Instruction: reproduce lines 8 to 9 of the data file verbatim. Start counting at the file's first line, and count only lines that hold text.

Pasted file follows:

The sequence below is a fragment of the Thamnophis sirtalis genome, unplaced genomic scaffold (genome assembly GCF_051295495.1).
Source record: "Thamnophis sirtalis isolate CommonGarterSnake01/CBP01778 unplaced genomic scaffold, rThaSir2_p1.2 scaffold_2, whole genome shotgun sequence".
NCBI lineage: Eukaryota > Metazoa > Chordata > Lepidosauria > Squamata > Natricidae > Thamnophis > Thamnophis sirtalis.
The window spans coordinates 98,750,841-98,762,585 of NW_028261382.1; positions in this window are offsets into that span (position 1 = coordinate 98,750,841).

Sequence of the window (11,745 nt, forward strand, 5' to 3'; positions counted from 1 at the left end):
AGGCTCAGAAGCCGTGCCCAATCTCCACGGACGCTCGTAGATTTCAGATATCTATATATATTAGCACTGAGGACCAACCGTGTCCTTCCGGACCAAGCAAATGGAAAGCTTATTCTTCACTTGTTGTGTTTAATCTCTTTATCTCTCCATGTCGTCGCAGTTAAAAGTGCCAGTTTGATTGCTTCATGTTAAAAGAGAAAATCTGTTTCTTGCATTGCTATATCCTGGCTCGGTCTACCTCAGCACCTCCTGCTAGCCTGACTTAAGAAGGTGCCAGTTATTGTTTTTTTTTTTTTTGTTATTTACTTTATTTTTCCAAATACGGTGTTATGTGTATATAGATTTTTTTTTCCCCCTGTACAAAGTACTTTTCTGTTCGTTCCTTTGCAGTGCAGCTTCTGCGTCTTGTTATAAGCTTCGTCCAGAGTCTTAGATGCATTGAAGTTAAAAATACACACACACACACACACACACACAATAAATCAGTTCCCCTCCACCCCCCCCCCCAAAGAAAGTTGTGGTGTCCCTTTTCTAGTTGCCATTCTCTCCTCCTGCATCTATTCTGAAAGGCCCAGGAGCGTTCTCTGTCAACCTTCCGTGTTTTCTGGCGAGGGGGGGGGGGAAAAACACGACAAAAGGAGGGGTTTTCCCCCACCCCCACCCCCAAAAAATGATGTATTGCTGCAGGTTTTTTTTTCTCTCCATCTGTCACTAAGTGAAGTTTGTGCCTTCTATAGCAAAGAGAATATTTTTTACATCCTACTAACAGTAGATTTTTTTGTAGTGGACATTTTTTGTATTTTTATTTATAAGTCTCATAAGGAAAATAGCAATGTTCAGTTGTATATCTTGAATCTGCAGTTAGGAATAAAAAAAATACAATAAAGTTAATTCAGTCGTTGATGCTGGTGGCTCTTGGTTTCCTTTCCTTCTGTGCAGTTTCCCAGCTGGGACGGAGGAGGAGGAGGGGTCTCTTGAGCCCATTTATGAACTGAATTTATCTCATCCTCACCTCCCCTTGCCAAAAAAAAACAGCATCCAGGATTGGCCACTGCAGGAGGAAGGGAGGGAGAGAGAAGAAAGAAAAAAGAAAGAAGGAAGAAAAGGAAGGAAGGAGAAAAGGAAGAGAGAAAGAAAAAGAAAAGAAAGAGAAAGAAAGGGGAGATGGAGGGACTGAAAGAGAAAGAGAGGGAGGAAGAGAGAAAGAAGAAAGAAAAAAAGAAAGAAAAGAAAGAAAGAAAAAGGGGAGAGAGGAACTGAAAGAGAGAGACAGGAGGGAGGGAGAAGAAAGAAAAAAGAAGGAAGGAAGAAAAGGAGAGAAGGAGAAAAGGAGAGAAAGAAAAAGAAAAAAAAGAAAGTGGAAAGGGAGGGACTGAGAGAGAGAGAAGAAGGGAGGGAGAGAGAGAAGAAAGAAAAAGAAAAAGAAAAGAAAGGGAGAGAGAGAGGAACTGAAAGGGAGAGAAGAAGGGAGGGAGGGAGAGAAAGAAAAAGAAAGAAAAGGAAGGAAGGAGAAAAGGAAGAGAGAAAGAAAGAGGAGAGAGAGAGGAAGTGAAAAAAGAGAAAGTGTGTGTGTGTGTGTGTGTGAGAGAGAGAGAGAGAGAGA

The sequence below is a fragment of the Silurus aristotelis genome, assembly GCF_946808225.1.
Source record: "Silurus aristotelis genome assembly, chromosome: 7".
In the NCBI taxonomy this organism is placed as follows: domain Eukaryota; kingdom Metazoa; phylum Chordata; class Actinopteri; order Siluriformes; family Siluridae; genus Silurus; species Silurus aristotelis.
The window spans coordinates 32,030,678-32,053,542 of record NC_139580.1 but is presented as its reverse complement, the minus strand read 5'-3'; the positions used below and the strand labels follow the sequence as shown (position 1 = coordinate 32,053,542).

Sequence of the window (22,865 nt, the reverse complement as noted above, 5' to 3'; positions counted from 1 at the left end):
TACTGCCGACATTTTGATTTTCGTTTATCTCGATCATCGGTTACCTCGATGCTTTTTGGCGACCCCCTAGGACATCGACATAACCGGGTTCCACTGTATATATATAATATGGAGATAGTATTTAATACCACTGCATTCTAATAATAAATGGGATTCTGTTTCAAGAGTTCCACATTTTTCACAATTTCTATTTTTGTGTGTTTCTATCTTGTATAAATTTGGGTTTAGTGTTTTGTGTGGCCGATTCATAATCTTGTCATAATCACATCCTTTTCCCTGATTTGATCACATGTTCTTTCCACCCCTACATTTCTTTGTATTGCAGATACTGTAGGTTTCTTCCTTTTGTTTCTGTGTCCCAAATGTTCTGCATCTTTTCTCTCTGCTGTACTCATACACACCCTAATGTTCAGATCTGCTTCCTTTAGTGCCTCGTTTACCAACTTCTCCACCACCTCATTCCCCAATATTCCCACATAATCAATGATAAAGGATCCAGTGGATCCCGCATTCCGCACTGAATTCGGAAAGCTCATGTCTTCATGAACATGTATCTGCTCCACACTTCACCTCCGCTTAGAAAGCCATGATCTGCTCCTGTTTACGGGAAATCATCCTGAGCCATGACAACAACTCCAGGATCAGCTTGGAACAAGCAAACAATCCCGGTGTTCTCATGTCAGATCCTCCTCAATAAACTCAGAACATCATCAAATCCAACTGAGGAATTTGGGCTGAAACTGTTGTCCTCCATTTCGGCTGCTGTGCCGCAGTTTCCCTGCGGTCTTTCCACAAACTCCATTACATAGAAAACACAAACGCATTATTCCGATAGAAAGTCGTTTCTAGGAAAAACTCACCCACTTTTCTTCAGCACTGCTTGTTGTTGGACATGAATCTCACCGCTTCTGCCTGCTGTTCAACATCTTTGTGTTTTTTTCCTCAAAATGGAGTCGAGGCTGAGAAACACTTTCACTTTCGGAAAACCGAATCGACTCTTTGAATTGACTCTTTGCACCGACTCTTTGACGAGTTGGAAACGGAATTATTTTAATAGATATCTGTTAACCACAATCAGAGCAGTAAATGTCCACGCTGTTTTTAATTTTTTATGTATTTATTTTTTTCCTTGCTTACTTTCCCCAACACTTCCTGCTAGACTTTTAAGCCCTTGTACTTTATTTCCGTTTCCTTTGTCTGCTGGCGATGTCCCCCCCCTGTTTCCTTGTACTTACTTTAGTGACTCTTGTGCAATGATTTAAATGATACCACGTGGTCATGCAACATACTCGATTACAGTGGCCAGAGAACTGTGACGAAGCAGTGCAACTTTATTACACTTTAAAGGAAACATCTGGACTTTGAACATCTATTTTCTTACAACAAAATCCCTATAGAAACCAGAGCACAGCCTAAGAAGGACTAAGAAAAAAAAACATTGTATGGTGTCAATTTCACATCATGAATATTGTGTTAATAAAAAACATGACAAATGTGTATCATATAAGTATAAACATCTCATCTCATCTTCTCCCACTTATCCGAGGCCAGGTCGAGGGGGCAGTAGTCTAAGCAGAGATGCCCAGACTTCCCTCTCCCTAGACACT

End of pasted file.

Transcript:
Source record: "Silurus aristotelis genome assembly, chromosome: 7".
In the NCBI taxonomy this organism is placed as follows: domain Eukaryota; kingdom Metazoa; phylum Chordata; class Actinopteri; order Siluriformes; family Siluridae; genus Silurus; species Silurus aristotelis.